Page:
BOO! Experience Eureka Springs’ Chilling (and Historical) Ghost Tours
You ain’t afraid of no ghosts!
And neither are we, to be honest. Here in Eureka Springs, we embrace our paranormal neighbors — not literally, of course — and we want our visitors to do the same. That’s why we offer the best ghost tours in the Ozarks. Whether you’re a believer or not, these excursions guarantee a spooky good time. For the uninitiated, our ghost tours do not include jump scares or promise actual ghost sightings. They are fun, storytelling experiences, and some involve hands-on ghost hunting with meters and other “ghostbusting” gear. Certain tours are even appropriate for school-age children.
Here’s a rundown of our town’s ghost tours. Eureka Springs’ robust spirit world is rooted in a checkered history that’s littered with a roll call of rogues and scoundrels. We’ll tell you about the tours, and some of the history as well.
This magnificent building that looms over downtown is widely hailed as “the most haunted hotel in America.” More than 15 ghost hunting shows have produced episodes at the hotel.
The Crescent Ghost Tour guides, dressed in period garb, are natural storytellers — and they have plenty to tell. They’ll walk you through the halls, stopping at some of the more haunted rooms — like 419, where the spirit of Theodora has been known to tidy up—but only if she likes the guest staying there. Crescent Ghost Tours run daily, starting at 6:30, 7 and 7:30 p.m.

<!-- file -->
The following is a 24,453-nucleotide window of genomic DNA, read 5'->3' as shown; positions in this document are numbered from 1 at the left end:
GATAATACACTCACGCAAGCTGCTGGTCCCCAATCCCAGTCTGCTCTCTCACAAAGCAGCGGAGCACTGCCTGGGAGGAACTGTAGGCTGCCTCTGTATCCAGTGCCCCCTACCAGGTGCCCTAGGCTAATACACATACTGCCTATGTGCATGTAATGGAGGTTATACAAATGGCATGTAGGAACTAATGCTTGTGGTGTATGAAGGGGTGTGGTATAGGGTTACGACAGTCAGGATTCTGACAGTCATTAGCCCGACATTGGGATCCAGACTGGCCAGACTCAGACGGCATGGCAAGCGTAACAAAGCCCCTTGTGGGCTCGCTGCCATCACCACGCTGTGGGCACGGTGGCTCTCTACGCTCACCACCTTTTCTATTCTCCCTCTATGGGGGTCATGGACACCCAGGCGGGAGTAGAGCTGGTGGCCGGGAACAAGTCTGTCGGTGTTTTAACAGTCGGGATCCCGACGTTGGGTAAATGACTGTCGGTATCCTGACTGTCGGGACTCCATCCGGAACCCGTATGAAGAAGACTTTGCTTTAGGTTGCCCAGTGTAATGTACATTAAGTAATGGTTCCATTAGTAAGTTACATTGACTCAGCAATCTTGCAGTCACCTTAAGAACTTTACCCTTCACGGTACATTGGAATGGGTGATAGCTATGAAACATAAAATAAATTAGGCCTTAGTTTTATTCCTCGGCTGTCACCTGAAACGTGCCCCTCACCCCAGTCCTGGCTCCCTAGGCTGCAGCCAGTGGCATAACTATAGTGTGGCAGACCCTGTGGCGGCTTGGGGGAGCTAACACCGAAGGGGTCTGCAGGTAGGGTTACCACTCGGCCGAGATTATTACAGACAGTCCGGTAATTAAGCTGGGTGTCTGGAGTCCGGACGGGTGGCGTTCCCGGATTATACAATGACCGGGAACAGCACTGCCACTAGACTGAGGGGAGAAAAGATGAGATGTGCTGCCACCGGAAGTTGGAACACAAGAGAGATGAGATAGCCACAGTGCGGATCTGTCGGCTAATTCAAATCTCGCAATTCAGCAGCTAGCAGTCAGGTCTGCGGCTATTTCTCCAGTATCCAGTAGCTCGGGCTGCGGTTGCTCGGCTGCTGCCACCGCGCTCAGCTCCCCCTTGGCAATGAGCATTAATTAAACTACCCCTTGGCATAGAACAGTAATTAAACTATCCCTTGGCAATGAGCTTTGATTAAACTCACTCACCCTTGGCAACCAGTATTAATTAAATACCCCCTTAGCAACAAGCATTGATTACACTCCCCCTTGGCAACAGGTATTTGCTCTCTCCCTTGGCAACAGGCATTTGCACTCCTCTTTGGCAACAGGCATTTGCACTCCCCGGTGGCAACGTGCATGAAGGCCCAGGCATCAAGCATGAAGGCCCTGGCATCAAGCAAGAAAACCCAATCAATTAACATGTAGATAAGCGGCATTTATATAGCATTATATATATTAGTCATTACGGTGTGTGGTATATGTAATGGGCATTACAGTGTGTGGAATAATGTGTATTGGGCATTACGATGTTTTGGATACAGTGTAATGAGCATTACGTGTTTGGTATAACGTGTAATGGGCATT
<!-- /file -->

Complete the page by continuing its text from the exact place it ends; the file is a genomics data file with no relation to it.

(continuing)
If you care to intensify your paranormal experience, opt for the Crescent Ghost Tour: Expert & Extended — Friday through Monday, 10 p.m. — where the hotel’s senior guides take you on a longer trek and explore the devious criminal mind of one Norman Baker.
Who is Norman Baker, you ask? He was a charlatan from Iowa — a former Vaudevillian — who falsely claimed to be a doctor with a cure for cancer. From 1937-1939, he ran the Crescent as a self-named “hospital,” and filled it with suffering victims in search of a miracle. He treated patients with fake potions and other bogus treatments. No one was ever cured, and of course, people died. The hospital closed when Baker was convicted of mail fraud and sent to Leavenworth Penitentiary.
The Baker years existed largely as folklore until 2019, when nearly 500 bottles were unearthed on the northwest corner of the Crescent’s 15-acre property. They included Baker’s potions, as well as what appeared to be cancer tumors preserved in alcohol. (Pause here for a quick shudder.) The Expert & Extended tour delves more deeply into Baker, and includes visits to the bottle dump site and Baker’s morgue.
Lastly, visitors can choose to stay in Crescent rooms reputed to have strong paranormal activity. A spirit might even tuck in your covers while you sleep. Oh, and keep an eye on the hotel’s hall mirrors. You never know when you might catch a ghostly reflection. Have your camera ready. To sample some images captured by guests, check out the ghost tour’s Facebook page.
And finally, for you true fanatics, the Crescent holds annual paranormal weekends, deep immersions into the hotel’s haunted history. Paranormal investigators of all experience levels do overnight ghost hunts, receive ghost-hunter training, and behind-the-scenes access to the most haunted spaces on the property of America’s most haunted hotel.